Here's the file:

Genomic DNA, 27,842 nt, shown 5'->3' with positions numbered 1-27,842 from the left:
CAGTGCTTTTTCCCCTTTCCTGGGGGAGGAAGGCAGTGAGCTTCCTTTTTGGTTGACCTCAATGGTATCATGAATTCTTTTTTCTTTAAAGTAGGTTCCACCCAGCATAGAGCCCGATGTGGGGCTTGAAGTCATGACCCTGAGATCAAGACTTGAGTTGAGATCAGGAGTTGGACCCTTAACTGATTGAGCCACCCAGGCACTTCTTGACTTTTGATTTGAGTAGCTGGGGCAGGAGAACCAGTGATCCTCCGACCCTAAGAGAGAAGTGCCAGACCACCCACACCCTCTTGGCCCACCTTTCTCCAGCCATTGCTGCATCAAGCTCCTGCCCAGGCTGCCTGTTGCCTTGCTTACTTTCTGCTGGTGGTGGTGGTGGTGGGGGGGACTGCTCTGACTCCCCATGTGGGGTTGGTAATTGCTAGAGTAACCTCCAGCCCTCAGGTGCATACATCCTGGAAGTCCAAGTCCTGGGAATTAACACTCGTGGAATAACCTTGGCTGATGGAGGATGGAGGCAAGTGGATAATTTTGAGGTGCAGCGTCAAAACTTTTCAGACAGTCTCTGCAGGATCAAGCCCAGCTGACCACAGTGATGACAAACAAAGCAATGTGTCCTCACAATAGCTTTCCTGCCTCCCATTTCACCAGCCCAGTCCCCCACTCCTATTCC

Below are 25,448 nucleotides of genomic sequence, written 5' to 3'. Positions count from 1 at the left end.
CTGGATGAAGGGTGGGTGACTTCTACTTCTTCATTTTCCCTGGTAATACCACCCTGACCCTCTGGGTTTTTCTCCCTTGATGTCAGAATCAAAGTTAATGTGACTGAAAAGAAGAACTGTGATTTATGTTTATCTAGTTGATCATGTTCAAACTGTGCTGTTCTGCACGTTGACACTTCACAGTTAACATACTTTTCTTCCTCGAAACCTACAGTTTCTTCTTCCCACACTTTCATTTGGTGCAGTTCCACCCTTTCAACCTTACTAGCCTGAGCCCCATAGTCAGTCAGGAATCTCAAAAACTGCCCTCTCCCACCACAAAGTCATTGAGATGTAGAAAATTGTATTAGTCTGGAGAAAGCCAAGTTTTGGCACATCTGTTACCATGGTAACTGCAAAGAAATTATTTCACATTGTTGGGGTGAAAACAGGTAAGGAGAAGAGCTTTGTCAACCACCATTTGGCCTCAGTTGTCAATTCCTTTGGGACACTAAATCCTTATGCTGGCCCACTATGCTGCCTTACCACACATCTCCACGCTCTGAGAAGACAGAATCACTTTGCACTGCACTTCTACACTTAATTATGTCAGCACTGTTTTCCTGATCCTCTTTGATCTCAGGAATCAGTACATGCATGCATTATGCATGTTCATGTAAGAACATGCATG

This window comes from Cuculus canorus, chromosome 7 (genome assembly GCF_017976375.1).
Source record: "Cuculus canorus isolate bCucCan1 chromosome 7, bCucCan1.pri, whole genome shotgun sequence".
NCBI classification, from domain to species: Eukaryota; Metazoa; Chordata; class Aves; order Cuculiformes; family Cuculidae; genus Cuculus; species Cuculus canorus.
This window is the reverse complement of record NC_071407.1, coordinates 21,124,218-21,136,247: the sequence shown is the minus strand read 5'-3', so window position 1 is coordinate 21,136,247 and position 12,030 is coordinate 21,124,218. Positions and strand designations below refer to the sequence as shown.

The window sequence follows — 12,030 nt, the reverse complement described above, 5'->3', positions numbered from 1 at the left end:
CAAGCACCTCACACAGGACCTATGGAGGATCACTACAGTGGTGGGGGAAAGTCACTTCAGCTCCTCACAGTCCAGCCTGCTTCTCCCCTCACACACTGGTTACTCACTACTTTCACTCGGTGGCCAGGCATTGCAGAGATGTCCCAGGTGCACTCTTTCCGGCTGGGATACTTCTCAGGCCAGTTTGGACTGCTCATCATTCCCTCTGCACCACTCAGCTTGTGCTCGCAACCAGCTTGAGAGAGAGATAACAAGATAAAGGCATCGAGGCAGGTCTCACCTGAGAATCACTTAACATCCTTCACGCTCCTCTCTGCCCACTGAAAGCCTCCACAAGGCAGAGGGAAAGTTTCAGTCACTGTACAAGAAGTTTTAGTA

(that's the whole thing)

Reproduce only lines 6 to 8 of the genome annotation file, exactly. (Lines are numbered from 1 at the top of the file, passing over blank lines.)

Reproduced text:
Source record: "Cuculus canorus isolate bCucCan1 chromosome 7, bCucCan1.pri, whole genome shotgun sequence".
NCBI classification, from domain to species: Eukaryota; Metazoa; Chordata; class Aves; order Cuculiformes; family Cuculidae; genus Cuculus; species Cuculus canorus.
This window is the reverse complement of record NC_071407.1, coordinates 21,124,218-21,136,247: the sequence shown is the minus strand read 5'-3', so window position 1 is coordinate 21,136,247 and position 12,030 is coordinate 21,124,218. Positions and strand designations below refer to the sequence as shown.